The advice CSL’s Crist has for libraries looking to make the case to their boards or city council is to begin with as much research as possible on their own system, starting with basic numbers: how much of the library’s operating or materials budget comes from fines, and the accumulated time, energy, and financial costs to the library to collect them. At a minimum of 30 seconds per transaction, collecting fines can significantly eat into the time of desk staff. With the additional expense of credit card transactions or collection agencies, fiscal costs add up. And the majority of those exchanges do not feel positive to either party—a more difficult cost to quantify but a critical one.

Augment the quantitative data with testimonials, Crist advises. “If you can collect some compelling stories about how fines have negatively affected people in your communities, that can be powerful.”

A board or city council may respond positively to the idea of a pilot period. Crist suggests a full year, if possible, as borrowing habits can vary seasonally. Starting with children’s materials can also help sway reluctant officials, she adds.


The most compelling reason, of course, is the need for every one in a community to have access to the library, regardless of their ability to pay.

When EPFL set out to make a case for going fine-free, the library’s Innovation Team interviewed staff at other systems that had eliminated fines, reviewed those libraries’ policies and procedures, and looked internally at how much revenue EPFL’s fines were generating (in this case, less than one quarter of one percent of the overall budget). A public advisory council of city residents offered input from a patron perspective. Finally, the team gathered statistics on not only which neighborhoods were seeing the most fines collected but where the greatest number of blocked users lived—which proved to be in the library’s lowest-income communities. (Similarly, SLCPL found that its three branches serving a predominantly lower-income population accounted for 14 percent of circulation and 32 percent of blocked cards.)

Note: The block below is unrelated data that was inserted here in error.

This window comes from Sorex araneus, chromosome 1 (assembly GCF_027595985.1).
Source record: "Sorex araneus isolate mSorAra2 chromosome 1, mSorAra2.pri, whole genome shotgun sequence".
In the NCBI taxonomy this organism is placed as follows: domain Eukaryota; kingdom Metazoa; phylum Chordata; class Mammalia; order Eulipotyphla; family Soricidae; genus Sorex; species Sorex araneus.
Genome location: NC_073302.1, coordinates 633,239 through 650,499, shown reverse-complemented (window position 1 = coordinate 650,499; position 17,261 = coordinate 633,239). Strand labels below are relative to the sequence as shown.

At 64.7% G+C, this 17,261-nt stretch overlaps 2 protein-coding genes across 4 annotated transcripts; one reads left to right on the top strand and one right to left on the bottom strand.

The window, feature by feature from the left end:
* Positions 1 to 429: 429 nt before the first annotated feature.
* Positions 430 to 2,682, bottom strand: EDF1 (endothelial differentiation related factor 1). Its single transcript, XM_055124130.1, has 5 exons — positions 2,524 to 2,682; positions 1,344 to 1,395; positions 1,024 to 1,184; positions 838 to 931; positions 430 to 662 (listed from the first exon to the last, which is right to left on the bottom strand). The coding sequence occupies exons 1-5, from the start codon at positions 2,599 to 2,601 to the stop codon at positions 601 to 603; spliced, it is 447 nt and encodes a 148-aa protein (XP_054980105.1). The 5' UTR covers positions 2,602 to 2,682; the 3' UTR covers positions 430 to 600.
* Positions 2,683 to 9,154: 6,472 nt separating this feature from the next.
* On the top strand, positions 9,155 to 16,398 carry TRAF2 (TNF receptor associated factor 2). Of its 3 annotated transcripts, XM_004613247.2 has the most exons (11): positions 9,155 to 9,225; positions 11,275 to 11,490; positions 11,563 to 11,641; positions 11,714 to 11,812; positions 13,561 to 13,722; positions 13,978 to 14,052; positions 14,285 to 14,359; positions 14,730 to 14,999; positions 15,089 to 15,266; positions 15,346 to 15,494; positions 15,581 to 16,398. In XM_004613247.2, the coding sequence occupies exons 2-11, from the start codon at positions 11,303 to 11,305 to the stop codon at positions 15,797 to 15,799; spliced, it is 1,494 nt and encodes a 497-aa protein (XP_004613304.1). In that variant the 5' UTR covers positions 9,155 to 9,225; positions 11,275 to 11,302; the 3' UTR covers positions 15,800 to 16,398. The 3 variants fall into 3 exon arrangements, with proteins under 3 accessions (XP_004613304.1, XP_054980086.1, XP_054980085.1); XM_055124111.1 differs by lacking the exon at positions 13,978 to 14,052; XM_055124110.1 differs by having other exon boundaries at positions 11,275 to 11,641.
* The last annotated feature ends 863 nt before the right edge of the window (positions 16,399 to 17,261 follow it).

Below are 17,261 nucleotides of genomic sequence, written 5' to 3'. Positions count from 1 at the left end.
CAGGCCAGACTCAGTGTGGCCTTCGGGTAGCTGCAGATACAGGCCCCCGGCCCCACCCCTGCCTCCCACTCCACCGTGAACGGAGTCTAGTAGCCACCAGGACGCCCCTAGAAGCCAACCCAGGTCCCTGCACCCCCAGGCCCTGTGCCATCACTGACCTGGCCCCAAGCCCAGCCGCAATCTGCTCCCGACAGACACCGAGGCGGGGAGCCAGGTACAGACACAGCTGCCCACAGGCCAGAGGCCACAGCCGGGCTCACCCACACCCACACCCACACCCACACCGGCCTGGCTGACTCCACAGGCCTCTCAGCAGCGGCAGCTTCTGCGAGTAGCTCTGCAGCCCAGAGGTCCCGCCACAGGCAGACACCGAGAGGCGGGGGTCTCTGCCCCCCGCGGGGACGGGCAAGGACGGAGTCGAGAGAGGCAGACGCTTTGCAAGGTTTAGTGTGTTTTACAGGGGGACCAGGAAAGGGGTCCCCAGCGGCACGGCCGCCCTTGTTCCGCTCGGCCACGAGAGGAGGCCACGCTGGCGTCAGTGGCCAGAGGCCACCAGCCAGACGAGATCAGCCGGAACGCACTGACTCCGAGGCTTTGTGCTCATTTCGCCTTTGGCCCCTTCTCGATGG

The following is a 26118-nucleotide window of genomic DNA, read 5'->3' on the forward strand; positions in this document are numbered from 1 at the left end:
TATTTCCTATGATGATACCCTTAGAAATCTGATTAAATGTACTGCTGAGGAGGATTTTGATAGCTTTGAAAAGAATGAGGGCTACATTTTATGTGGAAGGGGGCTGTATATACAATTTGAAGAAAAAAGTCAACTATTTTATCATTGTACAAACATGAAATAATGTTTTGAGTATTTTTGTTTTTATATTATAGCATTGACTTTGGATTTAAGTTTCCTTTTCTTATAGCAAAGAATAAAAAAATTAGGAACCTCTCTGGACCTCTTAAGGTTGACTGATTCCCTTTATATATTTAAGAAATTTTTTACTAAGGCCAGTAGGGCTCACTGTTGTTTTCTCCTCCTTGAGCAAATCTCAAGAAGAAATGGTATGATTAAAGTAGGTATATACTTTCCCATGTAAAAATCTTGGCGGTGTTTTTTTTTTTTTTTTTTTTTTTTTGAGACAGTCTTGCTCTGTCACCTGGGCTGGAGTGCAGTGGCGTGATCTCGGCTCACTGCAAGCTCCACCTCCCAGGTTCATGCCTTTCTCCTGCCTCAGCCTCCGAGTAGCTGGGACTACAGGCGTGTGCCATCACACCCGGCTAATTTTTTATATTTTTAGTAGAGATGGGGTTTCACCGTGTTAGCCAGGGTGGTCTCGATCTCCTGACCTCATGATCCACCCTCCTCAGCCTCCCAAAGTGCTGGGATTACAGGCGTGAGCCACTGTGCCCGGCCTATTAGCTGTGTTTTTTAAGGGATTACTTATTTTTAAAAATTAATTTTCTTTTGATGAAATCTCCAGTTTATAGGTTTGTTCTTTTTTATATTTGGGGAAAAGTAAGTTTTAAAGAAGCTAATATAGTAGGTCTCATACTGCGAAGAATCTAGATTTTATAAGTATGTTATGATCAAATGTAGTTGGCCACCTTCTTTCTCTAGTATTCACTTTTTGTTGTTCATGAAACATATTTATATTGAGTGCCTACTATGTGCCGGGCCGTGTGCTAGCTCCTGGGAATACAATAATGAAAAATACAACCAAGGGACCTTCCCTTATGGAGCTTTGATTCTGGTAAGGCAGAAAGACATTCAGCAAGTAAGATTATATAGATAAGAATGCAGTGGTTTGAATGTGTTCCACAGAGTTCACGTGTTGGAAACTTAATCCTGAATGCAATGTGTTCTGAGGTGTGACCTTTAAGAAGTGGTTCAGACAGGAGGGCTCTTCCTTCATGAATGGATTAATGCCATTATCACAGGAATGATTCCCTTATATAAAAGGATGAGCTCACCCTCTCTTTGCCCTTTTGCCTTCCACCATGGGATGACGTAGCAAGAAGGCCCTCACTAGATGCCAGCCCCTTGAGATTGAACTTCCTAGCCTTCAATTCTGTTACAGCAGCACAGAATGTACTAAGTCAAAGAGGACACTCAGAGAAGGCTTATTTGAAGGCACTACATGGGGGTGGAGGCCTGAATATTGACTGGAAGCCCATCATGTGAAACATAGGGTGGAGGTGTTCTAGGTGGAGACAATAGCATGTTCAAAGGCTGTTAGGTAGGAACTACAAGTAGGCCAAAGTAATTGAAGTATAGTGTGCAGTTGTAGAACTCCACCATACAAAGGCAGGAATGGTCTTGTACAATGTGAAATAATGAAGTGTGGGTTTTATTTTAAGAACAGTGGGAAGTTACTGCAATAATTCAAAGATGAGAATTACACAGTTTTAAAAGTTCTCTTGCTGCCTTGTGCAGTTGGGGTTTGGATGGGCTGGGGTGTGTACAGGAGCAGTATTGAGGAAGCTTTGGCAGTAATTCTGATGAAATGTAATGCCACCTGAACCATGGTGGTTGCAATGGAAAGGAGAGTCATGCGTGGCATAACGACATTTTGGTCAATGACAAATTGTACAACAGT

Erin Schmändt, director of the Caro Area District Library (CADL), MI, considered going fine-free for several years before deciding the library board would be open to the idea. The CADL service area is largely rural and low income, with a state mental hospital and a number of group homes in the area. Library policy was to block patrons who owed more than $10 not only from checkouts but from in-library computer use; in a community with low Internet access, this impacted everyone from schoolchildren to job hunters.

Schmändt gathered articles about libraries that had made the transition, printed them out, and made packets for her board members in September 2017. When the board met in October it had some reservations, chiefly about losing revenue. She crunched the numbers to show that the library would only lose $2,000 a year out of a $515,000 budget—an amount the library could easily absorb—and stressed that the library would still bill for lost items. That November, the seven-member board agreed to a trial period of one year, which was implemented on January 1.

Although that year is not yet over, Schmändt doesn’t imagine the board will want to return to collecting fees. “I have fewer people in collections than I did in the past,” she notes, pointing out that since the spring, card sign-ups are up by about 50 percent.

Still, it’s the stories that resonate most. Shortly after CADL waived fines, Schmändt recalls, a girl came in who would be starting at the nearby middle school that fall. A constant reader, she had racked up so many fines that her parents had taken away her library card. “And she was just ecstatic that we were going fine-free,” says Schmändt. “She…said, ‘I’m going to be reading so much, I’ll be here after school every day!’ She was so happy to come back.”

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Lisa Peet

Lisa Peet is Executive Editor for Library Journal.